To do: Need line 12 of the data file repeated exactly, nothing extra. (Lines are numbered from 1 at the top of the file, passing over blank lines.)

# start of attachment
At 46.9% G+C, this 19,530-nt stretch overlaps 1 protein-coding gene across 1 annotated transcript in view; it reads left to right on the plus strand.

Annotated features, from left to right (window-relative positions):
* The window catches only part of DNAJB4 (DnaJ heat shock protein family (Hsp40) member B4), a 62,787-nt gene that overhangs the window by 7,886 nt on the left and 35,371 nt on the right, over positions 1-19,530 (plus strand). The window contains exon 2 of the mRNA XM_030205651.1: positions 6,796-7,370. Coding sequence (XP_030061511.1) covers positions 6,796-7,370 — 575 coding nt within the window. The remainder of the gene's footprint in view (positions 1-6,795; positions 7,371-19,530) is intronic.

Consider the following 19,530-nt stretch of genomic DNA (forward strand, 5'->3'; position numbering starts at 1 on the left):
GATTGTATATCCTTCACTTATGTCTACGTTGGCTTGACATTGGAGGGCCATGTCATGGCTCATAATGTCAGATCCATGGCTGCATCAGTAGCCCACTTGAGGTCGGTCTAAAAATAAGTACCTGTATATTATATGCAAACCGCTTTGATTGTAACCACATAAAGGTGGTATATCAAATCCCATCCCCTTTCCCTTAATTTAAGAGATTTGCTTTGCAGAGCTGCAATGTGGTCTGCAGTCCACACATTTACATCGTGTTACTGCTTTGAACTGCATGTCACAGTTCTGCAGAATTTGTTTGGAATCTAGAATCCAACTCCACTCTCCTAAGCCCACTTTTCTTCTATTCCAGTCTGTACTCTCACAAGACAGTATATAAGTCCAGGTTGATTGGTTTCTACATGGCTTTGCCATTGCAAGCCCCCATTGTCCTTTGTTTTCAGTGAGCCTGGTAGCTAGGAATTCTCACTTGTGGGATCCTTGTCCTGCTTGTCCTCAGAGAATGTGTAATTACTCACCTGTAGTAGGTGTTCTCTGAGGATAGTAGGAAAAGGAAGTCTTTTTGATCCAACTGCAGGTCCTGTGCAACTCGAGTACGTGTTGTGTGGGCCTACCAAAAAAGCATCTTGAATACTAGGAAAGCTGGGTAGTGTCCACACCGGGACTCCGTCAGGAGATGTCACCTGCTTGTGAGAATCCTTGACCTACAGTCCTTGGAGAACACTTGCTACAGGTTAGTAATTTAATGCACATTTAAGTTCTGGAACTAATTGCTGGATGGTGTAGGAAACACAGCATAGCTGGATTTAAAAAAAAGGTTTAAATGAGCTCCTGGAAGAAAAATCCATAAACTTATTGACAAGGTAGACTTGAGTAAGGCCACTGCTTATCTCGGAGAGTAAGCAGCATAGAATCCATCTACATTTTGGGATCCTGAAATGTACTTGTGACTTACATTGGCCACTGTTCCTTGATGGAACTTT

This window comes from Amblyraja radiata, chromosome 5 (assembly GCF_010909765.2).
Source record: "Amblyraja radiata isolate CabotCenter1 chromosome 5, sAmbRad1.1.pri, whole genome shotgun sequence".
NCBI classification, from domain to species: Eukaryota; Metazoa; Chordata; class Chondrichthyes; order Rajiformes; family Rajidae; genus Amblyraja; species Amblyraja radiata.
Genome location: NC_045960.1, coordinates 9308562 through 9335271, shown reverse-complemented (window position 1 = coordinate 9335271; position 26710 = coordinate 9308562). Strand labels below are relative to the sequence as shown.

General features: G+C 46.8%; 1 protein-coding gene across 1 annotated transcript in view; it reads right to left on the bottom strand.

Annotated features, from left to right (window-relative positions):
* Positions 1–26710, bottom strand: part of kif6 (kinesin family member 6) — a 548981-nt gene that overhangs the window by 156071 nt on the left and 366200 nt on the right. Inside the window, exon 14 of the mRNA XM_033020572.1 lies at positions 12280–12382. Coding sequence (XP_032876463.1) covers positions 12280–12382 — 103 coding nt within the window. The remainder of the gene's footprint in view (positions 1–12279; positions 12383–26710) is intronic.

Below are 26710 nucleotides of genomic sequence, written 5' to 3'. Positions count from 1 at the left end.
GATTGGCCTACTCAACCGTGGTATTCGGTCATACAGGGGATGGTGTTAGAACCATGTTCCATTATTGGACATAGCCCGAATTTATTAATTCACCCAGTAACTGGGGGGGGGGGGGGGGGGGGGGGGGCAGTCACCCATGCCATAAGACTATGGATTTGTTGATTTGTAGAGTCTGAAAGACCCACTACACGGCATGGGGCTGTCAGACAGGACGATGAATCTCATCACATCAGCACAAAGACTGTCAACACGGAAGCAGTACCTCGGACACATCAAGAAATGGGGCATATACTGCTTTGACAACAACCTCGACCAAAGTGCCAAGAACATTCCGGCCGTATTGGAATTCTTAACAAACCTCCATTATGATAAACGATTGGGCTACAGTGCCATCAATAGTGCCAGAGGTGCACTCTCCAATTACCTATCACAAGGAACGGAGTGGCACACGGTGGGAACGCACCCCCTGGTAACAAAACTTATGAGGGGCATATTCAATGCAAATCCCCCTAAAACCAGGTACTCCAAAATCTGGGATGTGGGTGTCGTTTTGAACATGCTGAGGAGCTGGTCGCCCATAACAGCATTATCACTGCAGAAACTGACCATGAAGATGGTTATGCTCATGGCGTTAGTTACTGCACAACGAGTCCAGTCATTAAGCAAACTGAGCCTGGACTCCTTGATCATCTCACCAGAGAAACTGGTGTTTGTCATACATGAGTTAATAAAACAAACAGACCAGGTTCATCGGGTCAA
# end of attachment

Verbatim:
* Positions 1–26710, bottom strand: part of kif6 (kinesin family member 6) — a 548981-nt gene that overhangs the window by 156071 nt on the left and 366200 nt on the right. Inside the window, exon 14 of the mRNA XM_033020572.1 lies at positions 12280–12382. Coding sequence (XP_032876463.1) covers positions 12280–12382 — 103 coding nt within the window. The remainder of the gene's footprint in view (positions 1–12279; positions 12383–26710) is intronic.